Literature.—The anonymous Gesta Francorum (edited by H. Hagenmeyer) is written by one of Bohemund’s followers; and the Alexiad of Anna Comnena is a primary authority for the whole of his life. His career is discussed by B. von Kügler, Bohemund und Tancred (Tübingen, 1862); while L. von Heinemann, Geschichte der Normannen in Sicilien und Unteritalien (Leipzig, 1894), and R. Röhricht, Geschichte des ersten Kreuzzuges (Innsbruck, 1901), and Geschichte des Königreichs Jerusalem (Innsbruck, 1898), may also be consulted for his history.

Bohemund II. (1108–1131), son of the great Bohemund by his marriage with Constance of France, was born in 1108, the year of his father’s defeat at Durazzo. In 1126 he came from Apulia to Antioch (which, since the fall of Roger, the successor of Tancred, in 1119, had been under the regency of Baldwin II.); and in 1127 he married Alice, the younger daughter of Baldwin. After some trouble with Joscelin of Edessa, and after joining with Baldwin II. in an attack on Damascus (1127), he was defeated and slain on his northern frontier by a Mahommedan army from Aleppo (1131). He had shown that he had his father’s courage: if time had sufficed, he might have shown that he had the other qualities of the first Bohemund.

Bohemund III. was the son of Constance, daughter of Bohemund II., by her first husband, Raymund of Antioch. He succeeded his mother in the principality of Antioch in 1163, and first appears prominently in 1164, as regent of the kingdom of Jerusalem during the expedition of Amalric I. to Egypt. During the absence of Amalric, he was defeated and captured by Nureddin (August 1164) at Harenc, to the east of Antioch. He was at once ransomed by his brother-in-law, the emperor Manuel, and went to Constantinople, whence he returned with a Greek patriarch. In 1180 he deserted his second wife, the princess Orguilleuse, for a certain Sibylla, and he was in consequence excommunicated. By Orguilleuse he had had two sons, Raymund and Bohemund (the future Bohemund IV.), whose relations and actions determined the rest of his life. Raymund married Alice, a daughter of the Armenian prince Rhupen (Rupin), brother of Leo of Armenia, and died in 1197, leaving behind him a son, Raymund Rhupen. Bohemund, the younger brother of Raymund, had succeeded the last count of Tripoli in the possession of that county, 1187; and the problem which occupied the last years of Bohemund III. was to determine whether his grandson, Raymund Rhupen, or his younger son, Bohemund, should succeed him in Antioch. Leo of Armenia was naturally the champion of his great-nephew, Raymund Rhupen; indeed he had already claimed Antioch in his own right, before the marriage of his niece to Raymund, in 1194, when he had captured Bohemund III. at Gastin, and attempted without success to force him to cede Antioch.[1] Bohemund the younger, however, prosecuted his claim with vigour, and even evicted his father from Antioch about 1199: but he was ousted by Leo (now king of Armenia by the grace of the emperor, Henry VI.), and Bohemund III. died in possession of his principality (1201).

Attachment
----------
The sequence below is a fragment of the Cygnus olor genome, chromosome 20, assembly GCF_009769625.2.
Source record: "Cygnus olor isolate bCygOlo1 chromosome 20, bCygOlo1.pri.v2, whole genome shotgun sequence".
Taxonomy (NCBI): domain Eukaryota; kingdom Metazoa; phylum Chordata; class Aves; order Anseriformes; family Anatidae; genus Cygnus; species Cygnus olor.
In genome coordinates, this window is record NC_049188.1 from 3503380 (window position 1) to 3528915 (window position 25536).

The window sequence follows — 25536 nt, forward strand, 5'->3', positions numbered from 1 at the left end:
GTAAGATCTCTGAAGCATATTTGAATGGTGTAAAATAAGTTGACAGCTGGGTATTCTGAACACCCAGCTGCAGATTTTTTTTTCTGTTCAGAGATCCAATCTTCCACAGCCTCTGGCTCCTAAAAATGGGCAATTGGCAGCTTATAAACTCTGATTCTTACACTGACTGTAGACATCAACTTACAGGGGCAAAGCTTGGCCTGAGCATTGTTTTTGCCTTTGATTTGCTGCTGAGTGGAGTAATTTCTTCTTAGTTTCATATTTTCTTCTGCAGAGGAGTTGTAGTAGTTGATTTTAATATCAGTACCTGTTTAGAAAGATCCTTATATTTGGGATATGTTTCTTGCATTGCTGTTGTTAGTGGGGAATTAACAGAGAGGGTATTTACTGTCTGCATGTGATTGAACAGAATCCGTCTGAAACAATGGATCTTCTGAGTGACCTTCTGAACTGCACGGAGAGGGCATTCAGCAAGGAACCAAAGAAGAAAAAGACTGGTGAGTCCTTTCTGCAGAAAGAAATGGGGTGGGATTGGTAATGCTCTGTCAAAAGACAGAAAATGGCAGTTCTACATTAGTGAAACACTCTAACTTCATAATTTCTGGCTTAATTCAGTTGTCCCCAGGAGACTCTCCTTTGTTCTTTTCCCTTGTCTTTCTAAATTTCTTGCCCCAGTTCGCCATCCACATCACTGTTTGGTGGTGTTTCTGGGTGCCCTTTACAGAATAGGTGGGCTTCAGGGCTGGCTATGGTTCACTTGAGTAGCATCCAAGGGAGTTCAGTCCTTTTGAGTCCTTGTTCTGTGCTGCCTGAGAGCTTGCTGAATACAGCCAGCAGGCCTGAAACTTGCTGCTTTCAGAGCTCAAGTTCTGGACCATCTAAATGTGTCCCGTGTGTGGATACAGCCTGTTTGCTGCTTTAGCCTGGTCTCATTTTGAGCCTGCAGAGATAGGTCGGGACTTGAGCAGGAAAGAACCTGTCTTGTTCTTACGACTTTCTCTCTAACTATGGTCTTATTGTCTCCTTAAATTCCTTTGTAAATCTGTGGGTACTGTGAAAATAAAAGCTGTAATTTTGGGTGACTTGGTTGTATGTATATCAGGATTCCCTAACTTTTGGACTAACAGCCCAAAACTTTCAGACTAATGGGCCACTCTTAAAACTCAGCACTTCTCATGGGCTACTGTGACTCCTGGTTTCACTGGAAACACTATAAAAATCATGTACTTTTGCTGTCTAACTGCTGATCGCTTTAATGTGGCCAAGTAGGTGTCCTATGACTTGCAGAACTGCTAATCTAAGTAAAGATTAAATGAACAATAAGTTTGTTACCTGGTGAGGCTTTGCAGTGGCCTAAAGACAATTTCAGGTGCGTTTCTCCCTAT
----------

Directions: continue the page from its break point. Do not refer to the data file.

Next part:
Bohemund IV., younger son of Bohemund III. by his second wife Orguilleuse, became count of Tripoli in 1187, and succeeded his father in the principality of Antioch, to the exclusion of Raymund Rhupen, in 1201. But the dispute lasted for many years (Leo of Armenia continuing to champion the cause of his great-nephew), and long occupied the attention of Innocent III. Bohemund IV. enjoyed the support of the Templars (who, like the Knights of St John, had estates in Tripoli) and of the Greek inhabitants of Antioch, to whom he granted their own patriarch in 1207, while Leo appealed (1210–1211) both to Innocent III. and the emperor Otto IV., and was supported by the Hospitallers. In 1216 Leo captured Antioch, and established Raymund Rhupen as its prince; but he lost it again in less than four years, and it was once more in the possession of Bohemund IV. when Leo died in 1220. Raymund Rhupen died in 1221; and after the event Bohemund reigned in Antioch and Tripoli till his death, proving himself a determined enemy of the Hospitallers, and thereby incurring excommunication in 1230. He first joined, and then deserted, the emperor Frederick II., during the crusade of 1228–29; and he was excluded from the operation of the treaty of 1229. When he died in 1233, he had just concluded peace with the Hospitallers, and Gregory IX. had released him from the excommunication of 1230.